Expelled, Atheism & Apologetics

Note: In his hilarious and satirical book, The Long Dark Tea Time of the Soul, the late Douglas Adams (author of The Hitchhiker’s Guide to the Galaxy) presents us with a scene in which one of the patients of a mental hospital is able to predict the stock prices as for the previous day, having neither seen a newspaper nor TV report, nor having heard any radio news on the stock market nor having had any human contact to give him the information. The hospital administrators recognize this as unusual but are not willing to spend any time researching this phenomenon since the patient is predicting the past instead of the future: old news rather than anything anyone could do anything with. In a sense I feel like this with this post since it involves the film Expelled which came and went a couple of months ago. Yet, I believe the issues touched are still relevant although definitely not cutting edge news. For this reason I am posting this brief article which was featured in the Sacred Saga Spring Newsletter which went out last month.

In this post, I focus on a phenomenon in which we as North American Christians find ourselves embroiled every day: the hostility at the powerbase of our culture to not only the Judeo-Christian God, but to any concept of God. Recently I have written a blog about The New Atheism and the intellectual status of the movement. While Atheism as a movement has according to Alister McGrath (in The Twilight of Atheism) by and large spent its intellectual capital it is still a powerful political force in academia and the media. The whole Politically Correct (PC) movement may in fact be a testimony to the fact that there is no intellectual vitality left, so to hang on to dominance, atheism must resort to the power of coercion rather than persuasion.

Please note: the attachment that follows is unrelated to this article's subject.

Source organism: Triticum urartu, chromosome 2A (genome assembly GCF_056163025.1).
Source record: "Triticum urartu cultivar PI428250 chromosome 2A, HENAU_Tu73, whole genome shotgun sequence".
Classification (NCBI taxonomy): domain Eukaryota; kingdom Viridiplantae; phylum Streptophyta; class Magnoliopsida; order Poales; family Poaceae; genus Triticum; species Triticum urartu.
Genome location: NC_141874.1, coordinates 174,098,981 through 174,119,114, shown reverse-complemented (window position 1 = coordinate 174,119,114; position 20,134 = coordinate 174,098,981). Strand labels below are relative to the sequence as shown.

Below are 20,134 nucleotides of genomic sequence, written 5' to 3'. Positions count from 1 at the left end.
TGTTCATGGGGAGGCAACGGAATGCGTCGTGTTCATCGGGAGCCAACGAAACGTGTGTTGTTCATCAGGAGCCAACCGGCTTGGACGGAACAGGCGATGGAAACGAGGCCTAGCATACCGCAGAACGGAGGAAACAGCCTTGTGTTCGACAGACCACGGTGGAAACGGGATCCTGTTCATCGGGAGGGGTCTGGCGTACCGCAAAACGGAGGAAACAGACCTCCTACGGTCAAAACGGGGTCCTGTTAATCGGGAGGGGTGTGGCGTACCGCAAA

Recently, Kay and I went to see the new movie, Expelled: No Intelligence Allowed, a documentary co-written by and featuring Ben Stein as the interviewer and narrator.

Expelled is not a film about ner-do-well high school students who cross the line. It is instead a look at the PC intellectual climate in the American scientific/academic community which insists that there is only one viable side to any controversial issue (Global Warming, Abortion, Homosexuality, etc.) and hypocritically espouses freedom of thought and speech while actively striving to crush any contrary opinion from being heard let alone entertained. Expelled’s particular focus is the adamant rejection of not only the idea of Intelligent Design (ID) but of even allowing the term to be printed in scientific literature or mentioned in the classroom. Stein’s entree into the debate is through the lens of several prominent scientists who declare that they have lost their teaching positions and been blackballed for their discussion about or support of Intelligent Design.

While the lens of discussion in the film is Intelligent Design, the broader subject is intellectual freedom to explore unpopular ideas, specifically ideas that transgress the reigning scientific orthodoxy. Throughout the film the Berlin Wall acts as the recurring metaphor for the wall that has been erected in academia with those on the East (academia) being monitored by the thought police (adherents to the reigning evolutionary paradigm).

The most controversial section of Expelled explores the connection between Darwinsim and the Holocaust implying a causal relationship between the two. Particularly moving in light of Stein’s Jewishness is his visit to Dachau, the Nazi concentration camp where over a quarter million Jews and other enemies of the state were killed in the name of purifying the master race. Stein contends that the justification for the Holocaust is ultimately rooted in the Darwinian mantra the “survival of the fittest.” Hitler and the Nazis were merely helping evolution by removing the unfit to make room for the strong to breed.